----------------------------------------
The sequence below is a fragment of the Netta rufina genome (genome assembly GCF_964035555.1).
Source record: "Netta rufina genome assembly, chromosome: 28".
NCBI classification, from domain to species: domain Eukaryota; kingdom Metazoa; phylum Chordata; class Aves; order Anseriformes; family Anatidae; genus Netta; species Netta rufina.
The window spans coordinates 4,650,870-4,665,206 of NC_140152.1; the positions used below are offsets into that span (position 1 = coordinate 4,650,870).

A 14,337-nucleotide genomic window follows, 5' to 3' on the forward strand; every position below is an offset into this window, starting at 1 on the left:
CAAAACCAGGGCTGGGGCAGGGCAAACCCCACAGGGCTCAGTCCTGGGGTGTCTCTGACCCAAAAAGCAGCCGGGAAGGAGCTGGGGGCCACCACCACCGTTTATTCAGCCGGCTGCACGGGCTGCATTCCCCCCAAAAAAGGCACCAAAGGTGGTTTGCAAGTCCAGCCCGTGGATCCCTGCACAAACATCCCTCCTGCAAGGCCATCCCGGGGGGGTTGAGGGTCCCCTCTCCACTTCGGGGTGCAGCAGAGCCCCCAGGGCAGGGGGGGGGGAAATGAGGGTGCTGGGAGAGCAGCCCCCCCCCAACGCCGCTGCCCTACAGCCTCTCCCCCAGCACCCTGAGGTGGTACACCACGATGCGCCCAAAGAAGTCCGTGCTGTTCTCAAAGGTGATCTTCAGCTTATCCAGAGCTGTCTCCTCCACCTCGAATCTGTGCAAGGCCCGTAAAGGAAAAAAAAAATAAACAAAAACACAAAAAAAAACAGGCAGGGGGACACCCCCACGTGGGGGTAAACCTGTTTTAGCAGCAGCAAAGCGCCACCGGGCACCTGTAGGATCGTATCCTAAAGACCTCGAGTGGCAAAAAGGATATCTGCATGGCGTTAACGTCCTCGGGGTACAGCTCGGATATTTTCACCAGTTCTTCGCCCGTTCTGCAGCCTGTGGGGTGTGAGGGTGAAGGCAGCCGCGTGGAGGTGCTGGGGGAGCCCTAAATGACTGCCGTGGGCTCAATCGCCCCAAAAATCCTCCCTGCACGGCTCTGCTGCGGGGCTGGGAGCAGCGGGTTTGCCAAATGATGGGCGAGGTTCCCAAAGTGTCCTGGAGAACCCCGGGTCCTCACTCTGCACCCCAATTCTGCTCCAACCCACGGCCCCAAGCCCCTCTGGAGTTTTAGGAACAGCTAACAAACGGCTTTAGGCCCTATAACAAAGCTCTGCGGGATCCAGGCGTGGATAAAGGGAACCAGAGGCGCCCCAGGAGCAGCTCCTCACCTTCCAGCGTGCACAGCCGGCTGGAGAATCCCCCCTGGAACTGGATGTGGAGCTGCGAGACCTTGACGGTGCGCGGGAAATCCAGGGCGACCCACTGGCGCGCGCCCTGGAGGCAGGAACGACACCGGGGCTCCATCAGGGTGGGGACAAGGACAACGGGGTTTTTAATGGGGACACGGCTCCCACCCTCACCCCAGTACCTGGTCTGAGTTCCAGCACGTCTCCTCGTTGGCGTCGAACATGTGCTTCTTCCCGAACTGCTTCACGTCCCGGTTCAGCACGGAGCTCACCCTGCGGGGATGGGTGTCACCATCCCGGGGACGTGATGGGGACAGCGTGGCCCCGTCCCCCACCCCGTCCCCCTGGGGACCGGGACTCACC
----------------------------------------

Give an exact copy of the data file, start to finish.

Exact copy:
The sequence below is a fragment of the Netta rufina genome (genome assembly GCF_964035555.1).
Source record: "Netta rufina genome assembly, chromosome: 28".
NCBI classification, from domain to species: domain Eukaryota; kingdom Metazoa; phylum Chordata; class Aves; order Anseriformes; family Anatidae; genus Netta; species Netta rufina.
The window spans coordinates 4,650,870-4,665,206 of NC_140152.1; the positions used below are offsets into that span (position 1 = coordinate 4,650,870).

A 14,337-nucleotide genomic window follows, 5' to 3' on the forward strand; every position below is an offset into this window, starting at 1 on the left:
CAAAACCAGGGCTGGGGCAGGGCAAACCCCACAGGGCTCAGTCCTGGGGTGTCTCTGACCCAAAAAGCAGCCGGGAAGGAGCTGGGGGCCACCACCACCGTTTATTCAGCCGGCTGCACGGGCTGCATTCCCCCCAAAAAAGGCACCAAAGGTGGTTTGCAAGTCCAGCCCGTGGATCCCTGCACAAACATCCCTCCTGCAAGGCCATCCCGGGGGGGTTGAGGGTCCCCTCTCCACTTCGGGGTGCAGCAGAGCCCCCAGGGCAGGGGGGGGGGAAATGAGGGTGCTGGGAGAGCAGCCCCCCCCCAACGCCGCTGCCCTACAGCCTCTCCCCCAGCACCCTGAGGTGGTACACCACGATGCGCCCAAAGAAGTCCGTGCTGTTCTCAAAGGTGATCTTCAGCTTATCCAGAGCTGTCTCCTCCACCTCGAATCTGTGCAAGGCCCGTAAAGGAAAAAAAAAATAAACAAAAACACAAAAAAAAACAGGCAGGGGGACACCCCCACGTGGGGGTAAACCTGTTTTAGCAGCAGCAAAGCGCCACCGGGCACCTGTAGGATCGTATCCTAAAGACCTCGAGTGGCAAAAAGGATATCTGCATGGCGTTAACGTCCTCGGGGTACAGCTCGGATATTTTCACCAGTTCTTCGCCCGTTCTGCAGCCTGTGGGGTGTGAGGGTGAAGGCAGCCGCGTGGAGGTGCTGGGGGAGCCCTAAATGACTGCCGTGGGCTCAATCGCCCCAAAAATCCTCCCTGCACGGCTCTGCTGCGGGGCTGGGAGCAGCGGGTTTGCCAAATGATGGGCGAGGTTCCCAAAGTGTCCTGGAGAACCCCGGGTCCTCACTCTGCACCCCAATTCTGCTCCAACCCACGGCCCCAAGCCCCTCTGGAGTTTTAGGAACAGCTAACAAACGGCTTTAGGCCCTATAACAAAGCTCTGCGGGATCCAGGCGTGGATAAAGGGAACCAGAGGCGCCCCAGGAGCAGCTCCTCACCTTCCAGCGTGCACAGCCGGCTGGAGAATCCCCCCTGGAACTGGATGTGGAGCTGCGAGACCTTGACGGTGCGCGGGAAATCCAGGGCGACCCACTGGCGCGCGCCCTGGAGGCAGGAACGACACCGGGGCTCCATCAGGGTGGGGACAAGGACAACGGGGTTTTTAATGGGGACACGGCTCCCACCCTCACCCCAGTACCTGGTCTGAGTTCCAGCACGTCTCCTCGTTGGCGTCGAACATGTGCTTCTTCCCGAACTGCTTCACGTCCCGGTTCAGCACGGAGCTCACCCTGCGGGGATGGGTGTCACCATCCCGGGGACGTGATGGGGACAGCGTGGCCCCGTCCCCCACCCCGTCCCCCTGGGGACCGGGACTCACC